PLATINUM is a white metal extremely difficult of fusion, and unaltered by the joint action of heat and air. It varies in density from 21 to 21.5, according to the degree of mechanical compression which it has sustained; it is extremely ductile, but cannot be beaten into such thin leaves as gold and silver. (Brande, 4th Ed. p. 822.)

The particles of the generality of the metals, when separated from the foreign matters with which they are combined, are joined into solid masses by simple fusion; but platinum being nearly infusible when pure, requires a very different treatment, which was introduced by Dr. Wollaston, and is now conducted in the following manner by Messrs. Johnson and Cock, of London, the celebrated metallurgists.

The platinum is first dissolved chemically, and it is then thrown down in the state of a precipitate; next it is partly agglutinated in the crucible into a spongy mass, and is then compressed whilst cold in a rectangular mould by means of a powerful fly-press or other means, which in operating upon 500 ounces, converts the platinum into a dense block about 5 inches by 4, and 2 1/2 inches thick. This block is heated in a smith's forge, with two tuyeres meeting at an angle, at which spot the platinum is placed amidst the charcoal fire; when it has reached the welding point, or almost a blue heat, it receives one blow under a heavy drop, or a vertical hammer somewhat like a pile-driving engine; it then requires to be reheated, and it thus receives a fresh blow about every 20 minutes, and in a week or ten days, it is sufficiently welded or consolidated on all sides to admit of being forged into bars, and converted into sheets, rods, or wires by the ordinary means.

The motive for operating upon so great a quantity is for making the large pans for concentrating sulphuric acid, in only two or three pieces, which are soldered together with fine gold In France, 2,000 ounces are sometimes welded into one mass, so that the vessels may be absolutely entire; a practice which is considered in this country to be unnecessarily costly. For small quantities the treatment is the same, but in place of the drop, the ordinary flatter and sledge hammer are used.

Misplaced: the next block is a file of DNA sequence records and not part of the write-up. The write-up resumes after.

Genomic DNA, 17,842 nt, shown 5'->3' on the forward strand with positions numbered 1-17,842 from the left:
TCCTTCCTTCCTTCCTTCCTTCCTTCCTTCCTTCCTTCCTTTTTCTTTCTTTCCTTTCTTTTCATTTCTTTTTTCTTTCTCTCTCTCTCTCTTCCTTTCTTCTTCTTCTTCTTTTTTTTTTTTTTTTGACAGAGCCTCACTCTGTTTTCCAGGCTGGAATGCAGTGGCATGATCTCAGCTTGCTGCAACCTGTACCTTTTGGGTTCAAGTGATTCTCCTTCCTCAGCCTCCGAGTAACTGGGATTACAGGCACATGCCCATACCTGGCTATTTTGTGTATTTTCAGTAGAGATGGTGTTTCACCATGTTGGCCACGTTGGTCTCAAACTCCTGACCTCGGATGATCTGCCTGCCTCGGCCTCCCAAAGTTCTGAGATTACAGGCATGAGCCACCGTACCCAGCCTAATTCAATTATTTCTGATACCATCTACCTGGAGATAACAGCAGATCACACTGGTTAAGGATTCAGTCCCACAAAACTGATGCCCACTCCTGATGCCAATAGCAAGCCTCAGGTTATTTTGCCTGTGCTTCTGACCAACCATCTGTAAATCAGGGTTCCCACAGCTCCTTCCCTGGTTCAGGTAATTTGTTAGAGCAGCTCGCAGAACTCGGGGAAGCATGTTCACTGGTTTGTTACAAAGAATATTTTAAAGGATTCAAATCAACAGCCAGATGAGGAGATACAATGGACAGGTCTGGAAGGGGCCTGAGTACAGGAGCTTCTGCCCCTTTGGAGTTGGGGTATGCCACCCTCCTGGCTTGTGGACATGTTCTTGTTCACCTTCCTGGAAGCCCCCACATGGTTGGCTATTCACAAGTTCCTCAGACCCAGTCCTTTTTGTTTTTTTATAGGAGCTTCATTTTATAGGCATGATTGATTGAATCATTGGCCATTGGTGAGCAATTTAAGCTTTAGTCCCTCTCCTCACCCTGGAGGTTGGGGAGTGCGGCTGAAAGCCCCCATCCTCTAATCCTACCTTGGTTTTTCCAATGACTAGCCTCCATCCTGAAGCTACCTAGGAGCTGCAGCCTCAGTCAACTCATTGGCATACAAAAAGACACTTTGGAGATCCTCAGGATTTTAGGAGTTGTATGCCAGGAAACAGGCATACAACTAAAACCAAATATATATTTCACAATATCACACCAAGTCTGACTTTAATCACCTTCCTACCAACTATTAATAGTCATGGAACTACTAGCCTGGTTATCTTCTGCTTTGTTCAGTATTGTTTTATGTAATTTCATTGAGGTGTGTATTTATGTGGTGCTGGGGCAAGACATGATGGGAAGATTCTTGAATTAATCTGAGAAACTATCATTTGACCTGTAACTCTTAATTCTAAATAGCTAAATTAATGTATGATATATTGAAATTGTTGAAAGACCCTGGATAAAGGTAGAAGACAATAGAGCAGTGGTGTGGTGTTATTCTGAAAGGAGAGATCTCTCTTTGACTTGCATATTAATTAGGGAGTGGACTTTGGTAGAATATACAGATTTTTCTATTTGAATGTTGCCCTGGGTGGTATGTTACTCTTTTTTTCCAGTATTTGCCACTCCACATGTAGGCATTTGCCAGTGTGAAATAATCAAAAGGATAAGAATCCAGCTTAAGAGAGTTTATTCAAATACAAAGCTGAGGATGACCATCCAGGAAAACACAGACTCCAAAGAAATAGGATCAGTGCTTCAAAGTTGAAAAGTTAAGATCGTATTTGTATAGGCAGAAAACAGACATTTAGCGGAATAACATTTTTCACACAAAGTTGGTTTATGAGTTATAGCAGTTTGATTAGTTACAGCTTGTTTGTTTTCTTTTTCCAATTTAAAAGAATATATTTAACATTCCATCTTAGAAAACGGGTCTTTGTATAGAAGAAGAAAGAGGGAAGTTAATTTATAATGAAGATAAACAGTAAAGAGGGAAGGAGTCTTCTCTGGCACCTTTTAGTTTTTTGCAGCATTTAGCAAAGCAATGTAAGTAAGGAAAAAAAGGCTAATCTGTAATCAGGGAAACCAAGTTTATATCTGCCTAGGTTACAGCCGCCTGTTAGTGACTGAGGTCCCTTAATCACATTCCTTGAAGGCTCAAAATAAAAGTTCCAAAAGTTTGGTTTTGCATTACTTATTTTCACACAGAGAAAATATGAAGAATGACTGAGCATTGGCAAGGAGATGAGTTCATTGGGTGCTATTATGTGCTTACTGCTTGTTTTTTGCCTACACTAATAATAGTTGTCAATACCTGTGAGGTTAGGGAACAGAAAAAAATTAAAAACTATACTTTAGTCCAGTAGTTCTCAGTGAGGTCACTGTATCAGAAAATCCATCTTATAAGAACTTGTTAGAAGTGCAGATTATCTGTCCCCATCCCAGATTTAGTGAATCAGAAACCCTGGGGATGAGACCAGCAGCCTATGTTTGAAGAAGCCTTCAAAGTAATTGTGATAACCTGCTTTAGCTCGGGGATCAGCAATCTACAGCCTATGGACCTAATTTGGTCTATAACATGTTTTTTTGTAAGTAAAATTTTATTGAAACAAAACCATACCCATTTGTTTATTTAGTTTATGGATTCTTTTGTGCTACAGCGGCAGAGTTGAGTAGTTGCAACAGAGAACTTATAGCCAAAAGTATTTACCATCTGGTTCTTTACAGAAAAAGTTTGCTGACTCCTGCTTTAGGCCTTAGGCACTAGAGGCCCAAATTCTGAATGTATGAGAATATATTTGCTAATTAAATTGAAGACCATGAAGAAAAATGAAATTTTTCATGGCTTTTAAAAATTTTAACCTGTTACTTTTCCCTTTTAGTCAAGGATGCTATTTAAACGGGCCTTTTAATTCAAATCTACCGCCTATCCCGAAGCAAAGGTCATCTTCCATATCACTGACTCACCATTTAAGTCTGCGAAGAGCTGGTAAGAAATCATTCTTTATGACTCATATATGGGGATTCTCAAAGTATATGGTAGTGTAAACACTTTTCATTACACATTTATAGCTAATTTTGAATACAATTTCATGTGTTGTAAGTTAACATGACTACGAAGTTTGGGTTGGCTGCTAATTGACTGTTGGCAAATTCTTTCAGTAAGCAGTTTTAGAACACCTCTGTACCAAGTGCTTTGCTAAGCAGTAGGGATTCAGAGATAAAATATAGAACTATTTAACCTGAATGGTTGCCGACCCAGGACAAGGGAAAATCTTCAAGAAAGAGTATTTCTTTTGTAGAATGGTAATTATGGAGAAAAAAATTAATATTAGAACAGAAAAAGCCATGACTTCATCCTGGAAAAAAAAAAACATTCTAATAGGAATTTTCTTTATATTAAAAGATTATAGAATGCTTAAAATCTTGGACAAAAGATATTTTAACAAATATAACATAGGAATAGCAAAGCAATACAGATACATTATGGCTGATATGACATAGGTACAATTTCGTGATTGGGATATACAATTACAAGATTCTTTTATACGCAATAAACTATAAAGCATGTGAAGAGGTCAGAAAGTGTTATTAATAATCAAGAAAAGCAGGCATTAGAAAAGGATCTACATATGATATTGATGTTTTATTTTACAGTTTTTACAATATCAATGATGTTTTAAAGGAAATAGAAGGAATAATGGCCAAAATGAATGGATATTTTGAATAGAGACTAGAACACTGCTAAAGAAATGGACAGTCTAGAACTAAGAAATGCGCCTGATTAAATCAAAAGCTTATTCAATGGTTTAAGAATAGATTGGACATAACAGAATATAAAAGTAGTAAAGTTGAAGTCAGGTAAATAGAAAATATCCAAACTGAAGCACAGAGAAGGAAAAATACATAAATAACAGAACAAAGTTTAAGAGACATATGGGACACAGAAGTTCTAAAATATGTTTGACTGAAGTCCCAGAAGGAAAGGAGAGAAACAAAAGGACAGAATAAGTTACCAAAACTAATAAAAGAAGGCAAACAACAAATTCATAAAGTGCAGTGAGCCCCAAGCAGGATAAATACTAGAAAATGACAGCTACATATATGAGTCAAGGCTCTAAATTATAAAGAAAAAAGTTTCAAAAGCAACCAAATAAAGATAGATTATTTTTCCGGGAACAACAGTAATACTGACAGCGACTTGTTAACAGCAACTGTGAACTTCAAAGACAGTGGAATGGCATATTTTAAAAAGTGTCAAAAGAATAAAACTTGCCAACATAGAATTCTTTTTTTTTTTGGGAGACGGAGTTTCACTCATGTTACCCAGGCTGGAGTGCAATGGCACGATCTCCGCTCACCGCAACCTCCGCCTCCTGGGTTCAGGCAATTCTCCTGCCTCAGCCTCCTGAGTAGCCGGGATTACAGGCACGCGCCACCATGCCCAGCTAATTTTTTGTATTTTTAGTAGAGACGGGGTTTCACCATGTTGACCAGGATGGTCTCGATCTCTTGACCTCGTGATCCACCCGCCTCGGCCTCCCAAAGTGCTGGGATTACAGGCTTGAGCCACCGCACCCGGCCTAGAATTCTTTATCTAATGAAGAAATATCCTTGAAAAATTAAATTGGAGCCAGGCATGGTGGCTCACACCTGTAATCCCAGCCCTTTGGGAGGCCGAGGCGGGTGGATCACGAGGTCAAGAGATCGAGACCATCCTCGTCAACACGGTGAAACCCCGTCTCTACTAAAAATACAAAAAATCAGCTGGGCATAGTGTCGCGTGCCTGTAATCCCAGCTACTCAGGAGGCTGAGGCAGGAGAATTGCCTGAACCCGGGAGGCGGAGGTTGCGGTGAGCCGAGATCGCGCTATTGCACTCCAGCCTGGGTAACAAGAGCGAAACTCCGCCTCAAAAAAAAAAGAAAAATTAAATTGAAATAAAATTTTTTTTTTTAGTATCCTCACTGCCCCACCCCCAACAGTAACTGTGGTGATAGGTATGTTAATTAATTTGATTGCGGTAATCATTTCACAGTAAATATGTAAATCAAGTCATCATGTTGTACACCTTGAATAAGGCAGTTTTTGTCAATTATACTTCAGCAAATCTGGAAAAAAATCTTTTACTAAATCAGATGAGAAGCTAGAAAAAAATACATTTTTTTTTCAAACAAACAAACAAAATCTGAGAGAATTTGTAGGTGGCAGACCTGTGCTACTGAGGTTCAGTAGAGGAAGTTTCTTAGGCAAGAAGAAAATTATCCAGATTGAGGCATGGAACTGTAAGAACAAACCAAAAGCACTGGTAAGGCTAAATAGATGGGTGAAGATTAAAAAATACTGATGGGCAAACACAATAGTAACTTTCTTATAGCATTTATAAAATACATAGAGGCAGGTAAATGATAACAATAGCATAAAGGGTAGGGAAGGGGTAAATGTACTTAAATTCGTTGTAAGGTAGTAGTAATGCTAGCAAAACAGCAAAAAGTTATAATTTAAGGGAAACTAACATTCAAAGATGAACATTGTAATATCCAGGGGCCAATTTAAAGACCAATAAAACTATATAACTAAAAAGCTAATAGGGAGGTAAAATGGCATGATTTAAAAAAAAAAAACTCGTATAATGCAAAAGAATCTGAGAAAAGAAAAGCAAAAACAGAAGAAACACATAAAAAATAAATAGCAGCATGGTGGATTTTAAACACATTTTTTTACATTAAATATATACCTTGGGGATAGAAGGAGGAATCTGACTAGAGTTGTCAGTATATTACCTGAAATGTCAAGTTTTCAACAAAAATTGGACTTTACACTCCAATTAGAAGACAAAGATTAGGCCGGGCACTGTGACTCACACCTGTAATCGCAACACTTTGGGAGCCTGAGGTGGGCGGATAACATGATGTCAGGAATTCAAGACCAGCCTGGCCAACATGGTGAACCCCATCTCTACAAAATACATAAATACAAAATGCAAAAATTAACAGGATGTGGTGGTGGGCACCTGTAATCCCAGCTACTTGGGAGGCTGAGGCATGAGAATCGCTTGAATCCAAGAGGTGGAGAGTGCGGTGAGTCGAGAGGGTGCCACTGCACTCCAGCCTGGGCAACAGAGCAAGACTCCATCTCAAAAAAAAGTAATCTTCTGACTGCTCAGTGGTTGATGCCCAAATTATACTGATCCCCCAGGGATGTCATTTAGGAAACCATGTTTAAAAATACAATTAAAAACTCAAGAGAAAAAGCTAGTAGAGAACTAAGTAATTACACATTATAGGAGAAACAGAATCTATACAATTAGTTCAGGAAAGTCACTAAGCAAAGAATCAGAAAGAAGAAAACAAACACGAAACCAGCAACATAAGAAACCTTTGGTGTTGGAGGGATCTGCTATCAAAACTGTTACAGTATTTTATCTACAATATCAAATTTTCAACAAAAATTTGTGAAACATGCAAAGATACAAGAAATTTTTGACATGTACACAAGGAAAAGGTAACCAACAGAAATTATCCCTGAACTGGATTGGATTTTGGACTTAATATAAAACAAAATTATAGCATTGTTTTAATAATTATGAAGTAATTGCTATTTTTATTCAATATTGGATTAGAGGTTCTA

Platinum is exceedingly tough and tenacious, and "hangs to the file worse than copper," on which account, when it is used for the graduated limbs of mathematical instruments, the divisions should be cut with a diamond point, and which is the best instrument for fine graduations of all kinds, and for ruling grounds, or the lined surfaces for etching. See p. 180.

Platinum is employed in Russia for coin. This valuable metal is also used for the touch-holes of fowling-pieces, and in various chemical and philosophical apparatus, in which resistance to fusion or to the acids is essential.

The alloys of platinum are scarcely used in the arts; that with a small quantity of copper is employed in Paris for dental surgery. For alloys of platinum and steel, see Quarterly Journal of the Royal Inst vol. ix. p. 328. The alloy of equal parts of steel and platinum is therein highly spoken of as a mirror.

" Dr. Von Eckart's alloy, contains platinum 2.40, silver 3.53, and copper 11.71. It is highly elastic, of the same specific gravity as silver, and not subject to tarnish, it can be drawn to the finest wire from 1/2 of an inch diameter without annealing, and does not lose its elasticity by annealing. It is highly sonorous, and bears hammering red-hot, rolling and polishing."

Mr. Ross added to silver, one-fourth of its weight of platinum, and he considers that it took up one-tenth its weight The alloy became much harder than silver, capable of resisting the tarnishing influences of sulphur and hydrogen, and was fit for graduations.

An alloy of platinum with ten parts of arsenic is fusible at a heat a little above redness, and may therefore be cast in moulds. On exposing the alloy to a gradually-increasing temperature in open vessels, the arsenic is oxidized and expelled, and the platinum recovers its purity and infusibility. - Turner's

Tin also so greatly increases the fusibility of platinum, that it is hazardous to solder the latter metal with tin-solder, although gold is so used.

Platinum, as well as gold, silver and copper, are deposited by the electrotype process; and silver plates thus platinized are employed in Smee's Galvanic Battery.